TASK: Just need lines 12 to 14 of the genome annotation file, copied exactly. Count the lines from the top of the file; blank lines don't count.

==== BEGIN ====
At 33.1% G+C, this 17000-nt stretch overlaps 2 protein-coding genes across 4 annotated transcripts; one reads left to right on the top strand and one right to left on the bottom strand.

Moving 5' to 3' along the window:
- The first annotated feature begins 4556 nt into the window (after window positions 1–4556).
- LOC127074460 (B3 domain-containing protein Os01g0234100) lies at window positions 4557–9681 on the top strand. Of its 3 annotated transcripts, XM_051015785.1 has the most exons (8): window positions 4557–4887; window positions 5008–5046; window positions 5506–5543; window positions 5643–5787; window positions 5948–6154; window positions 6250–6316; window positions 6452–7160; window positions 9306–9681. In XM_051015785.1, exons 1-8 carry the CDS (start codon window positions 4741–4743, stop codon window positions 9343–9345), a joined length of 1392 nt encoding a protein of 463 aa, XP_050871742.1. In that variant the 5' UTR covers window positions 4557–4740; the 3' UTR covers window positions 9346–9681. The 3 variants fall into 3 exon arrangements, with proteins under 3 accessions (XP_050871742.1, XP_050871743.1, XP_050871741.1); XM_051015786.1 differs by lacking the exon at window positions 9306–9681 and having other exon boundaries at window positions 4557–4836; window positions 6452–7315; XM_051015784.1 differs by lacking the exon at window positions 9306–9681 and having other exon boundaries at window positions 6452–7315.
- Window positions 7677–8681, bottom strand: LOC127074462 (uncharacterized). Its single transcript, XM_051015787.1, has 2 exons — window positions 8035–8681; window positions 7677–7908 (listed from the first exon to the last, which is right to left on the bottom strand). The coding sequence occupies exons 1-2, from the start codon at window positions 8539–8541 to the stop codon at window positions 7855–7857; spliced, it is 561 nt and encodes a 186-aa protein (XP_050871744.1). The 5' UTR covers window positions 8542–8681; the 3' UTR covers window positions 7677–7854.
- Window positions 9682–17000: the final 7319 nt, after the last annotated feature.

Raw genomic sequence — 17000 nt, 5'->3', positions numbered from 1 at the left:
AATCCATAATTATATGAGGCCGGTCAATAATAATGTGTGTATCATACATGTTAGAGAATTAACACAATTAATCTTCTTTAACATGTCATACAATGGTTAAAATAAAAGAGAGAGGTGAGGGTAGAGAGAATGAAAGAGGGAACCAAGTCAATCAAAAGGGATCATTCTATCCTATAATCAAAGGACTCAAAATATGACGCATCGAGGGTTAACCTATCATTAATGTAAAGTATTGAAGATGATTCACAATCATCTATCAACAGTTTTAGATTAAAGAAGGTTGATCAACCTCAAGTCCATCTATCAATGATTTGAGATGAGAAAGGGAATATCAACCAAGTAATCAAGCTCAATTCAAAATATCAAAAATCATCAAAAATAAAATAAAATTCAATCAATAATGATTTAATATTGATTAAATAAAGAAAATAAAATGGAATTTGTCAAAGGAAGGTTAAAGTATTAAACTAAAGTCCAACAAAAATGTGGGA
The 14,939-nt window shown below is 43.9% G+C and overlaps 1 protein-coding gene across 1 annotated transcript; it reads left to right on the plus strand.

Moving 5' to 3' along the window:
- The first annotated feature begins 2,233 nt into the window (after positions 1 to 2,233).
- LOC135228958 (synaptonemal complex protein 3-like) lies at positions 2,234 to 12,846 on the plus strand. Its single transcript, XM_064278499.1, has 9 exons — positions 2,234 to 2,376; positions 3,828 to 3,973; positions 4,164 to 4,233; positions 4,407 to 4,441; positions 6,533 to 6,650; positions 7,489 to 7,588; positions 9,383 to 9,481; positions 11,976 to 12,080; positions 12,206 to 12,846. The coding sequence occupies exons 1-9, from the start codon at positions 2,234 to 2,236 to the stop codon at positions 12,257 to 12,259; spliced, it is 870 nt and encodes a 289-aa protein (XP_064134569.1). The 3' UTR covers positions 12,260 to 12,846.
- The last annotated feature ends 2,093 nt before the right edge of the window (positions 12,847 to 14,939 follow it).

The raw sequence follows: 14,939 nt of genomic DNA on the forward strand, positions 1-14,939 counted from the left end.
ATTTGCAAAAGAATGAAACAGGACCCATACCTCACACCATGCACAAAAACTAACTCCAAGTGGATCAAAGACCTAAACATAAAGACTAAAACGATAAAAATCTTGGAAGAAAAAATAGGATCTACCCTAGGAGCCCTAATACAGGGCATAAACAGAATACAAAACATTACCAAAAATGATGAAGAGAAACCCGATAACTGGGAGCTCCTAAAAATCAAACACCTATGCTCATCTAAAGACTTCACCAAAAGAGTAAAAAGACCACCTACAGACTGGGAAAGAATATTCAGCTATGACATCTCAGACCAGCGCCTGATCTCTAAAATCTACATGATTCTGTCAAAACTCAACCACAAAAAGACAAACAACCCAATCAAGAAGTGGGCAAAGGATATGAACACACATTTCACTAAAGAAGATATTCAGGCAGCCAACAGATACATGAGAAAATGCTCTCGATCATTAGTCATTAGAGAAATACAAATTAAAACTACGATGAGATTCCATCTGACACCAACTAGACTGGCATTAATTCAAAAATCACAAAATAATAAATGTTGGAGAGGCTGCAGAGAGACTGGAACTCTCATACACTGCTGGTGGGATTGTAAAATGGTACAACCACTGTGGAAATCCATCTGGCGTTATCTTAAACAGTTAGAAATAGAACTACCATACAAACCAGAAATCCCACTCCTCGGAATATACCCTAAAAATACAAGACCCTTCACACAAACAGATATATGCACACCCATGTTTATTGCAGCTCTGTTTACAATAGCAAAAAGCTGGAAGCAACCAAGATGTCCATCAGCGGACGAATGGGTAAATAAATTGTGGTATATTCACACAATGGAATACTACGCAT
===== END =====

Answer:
- LOC135228958 (synaptonemal complex protein 3-like) lies at positions 2,234 to 12,846 on the plus strand. Its single transcript, XM_064278499.1, has 9 exons — positions 2,234 to 2,376; positions 3,828 to 3,973; positions 4,164 to 4,233; positions 4,407 to 4,441; positions 6,533 to 6,650; positions 7,489 to 7,588; positions 9,383 to 9,481; positions 11,976 to 12,080; positions 12,206 to 12,846. The coding sequence occupies exons 1-9, from the start codon at positions 2,234 to 2,236 to the stop codon at positions 12,257 to 12,259; spliced, it is 870 nt and encodes a 289-aa protein (XP_064134569.1). The 3' UTR covers positions 12,260 to 12,846.
- The last annotated feature ends 2,093 nt before the right edge of the window (positions 12,847 to 14,939 follow it).

The raw sequence follows: 14,939 nt of genomic DNA on the forward strand, positions 1-14,939 counted from the left end.